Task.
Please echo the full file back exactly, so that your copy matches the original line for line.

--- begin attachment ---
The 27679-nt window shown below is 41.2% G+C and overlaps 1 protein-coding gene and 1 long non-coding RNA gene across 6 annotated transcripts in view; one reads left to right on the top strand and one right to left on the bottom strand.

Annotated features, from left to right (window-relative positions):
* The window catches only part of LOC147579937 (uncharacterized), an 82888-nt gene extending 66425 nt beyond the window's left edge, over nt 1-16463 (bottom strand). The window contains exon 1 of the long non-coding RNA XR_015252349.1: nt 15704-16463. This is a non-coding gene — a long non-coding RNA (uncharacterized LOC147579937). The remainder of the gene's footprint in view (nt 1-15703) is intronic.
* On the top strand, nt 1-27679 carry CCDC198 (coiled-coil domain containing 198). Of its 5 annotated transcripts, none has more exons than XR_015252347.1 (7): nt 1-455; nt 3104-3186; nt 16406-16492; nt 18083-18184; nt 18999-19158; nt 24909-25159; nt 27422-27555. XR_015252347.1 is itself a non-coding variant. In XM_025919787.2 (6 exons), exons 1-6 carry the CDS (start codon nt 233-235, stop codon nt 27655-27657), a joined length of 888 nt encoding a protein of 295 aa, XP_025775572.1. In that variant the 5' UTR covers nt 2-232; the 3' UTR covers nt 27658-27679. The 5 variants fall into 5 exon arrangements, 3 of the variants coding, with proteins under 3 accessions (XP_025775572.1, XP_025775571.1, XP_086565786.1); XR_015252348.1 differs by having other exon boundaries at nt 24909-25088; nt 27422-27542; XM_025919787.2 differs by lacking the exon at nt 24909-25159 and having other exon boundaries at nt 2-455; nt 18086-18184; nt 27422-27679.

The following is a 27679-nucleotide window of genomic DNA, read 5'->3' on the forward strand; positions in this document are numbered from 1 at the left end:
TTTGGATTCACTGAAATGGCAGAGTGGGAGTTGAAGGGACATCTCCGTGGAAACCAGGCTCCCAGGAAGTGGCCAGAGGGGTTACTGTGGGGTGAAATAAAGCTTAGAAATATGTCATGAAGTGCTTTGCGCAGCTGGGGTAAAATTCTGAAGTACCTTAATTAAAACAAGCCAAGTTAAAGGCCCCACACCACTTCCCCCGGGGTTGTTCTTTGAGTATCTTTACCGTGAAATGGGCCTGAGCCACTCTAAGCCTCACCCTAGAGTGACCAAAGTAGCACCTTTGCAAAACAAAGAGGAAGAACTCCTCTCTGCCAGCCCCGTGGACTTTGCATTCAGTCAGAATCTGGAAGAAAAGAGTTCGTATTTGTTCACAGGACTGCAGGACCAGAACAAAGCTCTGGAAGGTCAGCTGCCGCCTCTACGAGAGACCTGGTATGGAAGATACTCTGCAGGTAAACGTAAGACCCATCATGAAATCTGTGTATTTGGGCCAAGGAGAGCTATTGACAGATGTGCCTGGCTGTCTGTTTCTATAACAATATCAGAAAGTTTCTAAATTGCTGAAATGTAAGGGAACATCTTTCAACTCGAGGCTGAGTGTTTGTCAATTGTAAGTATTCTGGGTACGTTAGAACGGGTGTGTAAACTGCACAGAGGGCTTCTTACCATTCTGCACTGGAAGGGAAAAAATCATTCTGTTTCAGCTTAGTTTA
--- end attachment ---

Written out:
The 27679-nt window shown below is 41.2% G+C and overlaps 1 protein-coding gene and 1 long non-coding RNA gene across 6 annotated transcripts in view; one reads left to right on the top strand and one right to left on the bottom strand.

Annotated features, from left to right (window-relative positions):
* The window catches only part of LOC147579937 (uncharacterized), an 82888-nt gene extending 66425 nt beyond the window's left edge, over nt 1-16463 (bottom strand). The window contains exon 1 of the long non-coding RNA XR_015252349.1: nt 15704-16463. This is a non-coding gene — a long non-coding RNA (uncharacterized LOC147579937). The remainder of the gene's footprint in view (nt 1-15703) is intronic.
* On the top strand, nt 1-27679 carry CCDC198 (coiled-coil domain containing 198). Of its 5 annotated transcripts, none has more exons than XR_015252347.1 (7): nt 1-455; nt 3104-3186; nt 16406-16492; nt 18083-18184; nt 18999-19158; nt 24909-25159; nt 27422-27555. XR_015252347.1 is itself a non-coding variant. In XM_025919787.2 (6 exons), exons 1-6 carry the CDS (start codon nt 233-235, stop codon nt 27655-27657), a joined length of 888 nt encoding a protein of 295 aa, XP_025775572.1. In that variant the 5' UTR covers nt 2-232; the 3' UTR covers nt 27658-27679. The 5 variants fall into 5 exon arrangements, 3 of the variants coding, with proteins under 3 accessions (XP_025775572.1, XP_025775571.1, XP_086565786.1); XR_015252348.1 differs by having other exon boundaries at nt 24909-25088; nt 27422-27542; XM_025919787.2 differs by lacking the exon at nt 24909-25159 and having other exon boundaries at nt 2-455; nt 18086-18184; nt 27422-27679.

The following is a 27679-nucleotide window of genomic DNA, read 5'->3' on the forward strand; positions in this document are numbered from 1 at the left end:
TTTGGATTCACTGAAATGGCAGAGTGGGAGTTGAAGGGACATCTCCGTGGAAACCAGGCTCCCAGGAAGTGGCCAGAGGGGTTACTGTGGGGTGAAATAAAGCTTAGAAATATGTCATGAAGTGCTTTGCGCAGCTGGGGTAAAATTCTGAAGTACCTTAATTAAAACAAGCCAAGTTAAAGGCCCCACACCACTTCCCCCGGGGTTGTTCTTTGAGTATCTTTACCGTGAAATGGGCCTGAGCCACTCTAAGCCTCACCCTAGAGTGACCAAAGTAGCACCTTTGCAAAACAAAGAGGAAGAACTCCTCTCTGCCAGCCCCGTGGACTTTGCATTCAGTCAGAATCTGGAAGAAAAGAGTTCGTATTTGTTCACAGGACTGCAGGACCAGAACAAAGCTCTGGAAGGTCAGCTGCCGCCTCTACGAGAGACCTGGTATGGAAGATACTCTGCAGGTAAACGTAAGACCCATCATGAAATCTGTGTATTTGGGCCAAGGAGAGCTATTGACAGATGTGCCTGGCTGTCTGTTTCTATAACAATATCAGAAAGTTTCTAAATTGCTGAAATGTAAGGGAACATCTTTCAACTCGAGGCTGAGTGTTTGTCAATTGTAAGTATTCTGGGTACGTTAGAACGGGTGTGTAAACTGCACAGAGGGCTTCTTACCATTCTGCACTGGAAGGGAAAAAATCATTCTGTTTCAGCTTAGTTTA